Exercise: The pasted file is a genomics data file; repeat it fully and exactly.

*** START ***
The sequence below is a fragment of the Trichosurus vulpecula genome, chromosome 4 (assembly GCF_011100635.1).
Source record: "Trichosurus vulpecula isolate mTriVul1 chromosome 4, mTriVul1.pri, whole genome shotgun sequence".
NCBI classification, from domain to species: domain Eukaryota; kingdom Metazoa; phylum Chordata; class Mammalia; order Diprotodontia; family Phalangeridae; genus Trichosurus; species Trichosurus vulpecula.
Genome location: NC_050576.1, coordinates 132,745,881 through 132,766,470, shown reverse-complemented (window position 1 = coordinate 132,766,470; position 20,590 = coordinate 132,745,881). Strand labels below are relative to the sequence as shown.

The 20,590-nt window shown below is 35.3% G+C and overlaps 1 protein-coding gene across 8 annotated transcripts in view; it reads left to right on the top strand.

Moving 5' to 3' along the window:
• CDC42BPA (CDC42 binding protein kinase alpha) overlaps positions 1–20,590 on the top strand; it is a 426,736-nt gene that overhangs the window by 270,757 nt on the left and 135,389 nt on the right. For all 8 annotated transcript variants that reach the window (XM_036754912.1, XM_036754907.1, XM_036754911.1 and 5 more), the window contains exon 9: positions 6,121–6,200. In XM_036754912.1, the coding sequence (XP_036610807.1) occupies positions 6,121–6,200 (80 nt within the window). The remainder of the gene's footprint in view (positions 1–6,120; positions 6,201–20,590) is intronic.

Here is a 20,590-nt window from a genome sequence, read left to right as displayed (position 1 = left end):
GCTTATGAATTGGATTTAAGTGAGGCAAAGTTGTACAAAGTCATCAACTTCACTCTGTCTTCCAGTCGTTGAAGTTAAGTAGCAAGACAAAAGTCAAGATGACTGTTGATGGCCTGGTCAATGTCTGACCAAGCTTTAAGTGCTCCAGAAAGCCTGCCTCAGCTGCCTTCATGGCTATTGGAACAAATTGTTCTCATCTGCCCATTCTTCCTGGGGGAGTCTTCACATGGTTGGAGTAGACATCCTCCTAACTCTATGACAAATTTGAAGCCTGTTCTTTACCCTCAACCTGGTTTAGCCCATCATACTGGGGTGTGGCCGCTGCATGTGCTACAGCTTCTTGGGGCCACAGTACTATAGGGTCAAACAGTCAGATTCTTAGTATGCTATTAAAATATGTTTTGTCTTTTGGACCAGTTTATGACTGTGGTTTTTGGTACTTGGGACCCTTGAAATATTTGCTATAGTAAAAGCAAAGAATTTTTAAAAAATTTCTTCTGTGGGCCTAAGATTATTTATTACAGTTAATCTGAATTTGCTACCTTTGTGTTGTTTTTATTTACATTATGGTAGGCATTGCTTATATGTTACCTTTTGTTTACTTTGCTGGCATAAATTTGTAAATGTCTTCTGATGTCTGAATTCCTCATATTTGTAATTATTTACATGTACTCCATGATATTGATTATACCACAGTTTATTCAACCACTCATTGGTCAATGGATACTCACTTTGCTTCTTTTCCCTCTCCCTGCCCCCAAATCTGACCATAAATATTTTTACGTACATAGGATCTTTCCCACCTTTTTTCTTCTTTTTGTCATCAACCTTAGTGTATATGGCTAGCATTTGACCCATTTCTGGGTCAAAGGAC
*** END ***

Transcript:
The sequence below is a fragment of the Trichosurus vulpecula genome, chromosome 4 (assembly GCF_011100635.1).
Source record: "Trichosurus vulpecula isolate mTriVul1 chromosome 4, mTriVul1.pri, whole genome shotgun sequence".
NCBI classification, from domain to species: domain Eukaryota; kingdom Metazoa; phylum Chordata; class Mammalia; order Diprotodontia; family Phalangeridae; genus Trichosurus; species Trichosurus vulpecula.
Genome location: NC_050576.1, coordinates 132,745,881 through 132,766,470, shown reverse-complemented (window position 1 = coordinate 132,766,470; position 20,590 = coordinate 132,745,881). Strand labels below are relative to the sequence as shown.

The 20,590-nt window shown below is 35.3% G+C and overlaps 1 protein-coding gene across 8 annotated transcripts in view; it reads left to right on the top strand.

Moving 5' to 3' along the window:
• CDC42BPA (CDC42 binding protein kinase alpha) overlaps positions 1–20,590 on the top strand; it is a 426,736-nt gene that overhangs the window by 270,757 nt on the left and 135,389 nt on the right. For all 8 annotated transcript variants that reach the window (XM_036754912.1, XM_036754907.1, XM_036754911.1 and 5 more), the window contains exon 9: positions 6,121–6,200. In XM_036754912.1, the coding sequence (XP_036610807.1) occupies positions 6,121–6,200 (80 nt within the window). The remainder of the gene's footprint in view (positions 1–6,120; positions 6,201–20,590) is intronic.

Here is a 20,590-nt window from a genome sequence, read left to right as displayed (position 1 = left end):
GCTTATGAATTGGATTTAAGTGAGGCAAAGTTGTACAAAGTCATCAACTTCACTCTGTCTTCCAGTCGTTGAAGTTAAGTAGCAAGACAAAAGTCAAGATGACTGTTGATGGCCTGGTCAATGTCTGACCAAGCTTTAAGTGCTCCAGAAAGCCTGCCTCAGCTGCCTTCATGGCTATTGGAACAAATTGTTCTCATCTGCCCATTCTTCCTGGGGGAGTCTTCACATGGTTGGAGTAGACATCCTCCTAACTCTATGACAAATTTGAAGCCTGTTCTTTACCCTCAACCTGGTTTAGCCCATCATACTGGGGTGTGGCCGCTGCATGTGCTACAGCTTCTTGGGGCCACAGTACTATAGGGTCAAACAGTCAGATTCTTAGTATGCTATTAAAATATGTTTTGTCTTTTGGACCAGTTTATGACTGTGGTTTTTGGTACTTGGGACCCTTGAAATATTTGCTATAGTAAAAGCAAAGAATTTTTAAAAAATTTCTTCTGTGGGCCTAAGATTATTTATTACAGTTAATCTGAATTTGCTACCTTTGTGTTGTTTTTATTTACATTATGGTAGGCATTGCTTATATGTTACCTTTTGTTTACTTTGCTGGCATAAATTTGTAAATGTCTTCTGATGTCTGAATTCCTCATATTTGTAATTATTTACATGTACTCCATGATATTGATTATACCACAGTTTATTCAACCACTCATTGGTCAATGGATACTCACTTTGCTTCTTTTCCCTCTCCCTGCCCCCAAATCTGACCATAAATATTTTTACGTACATAGGATCTTTCCCACCTTTTTTCTTCTTTTTGTCATCAACCTTAGTGTATATGGCTAGCATTTGACCCATTTCTGGGTCAAAGGAC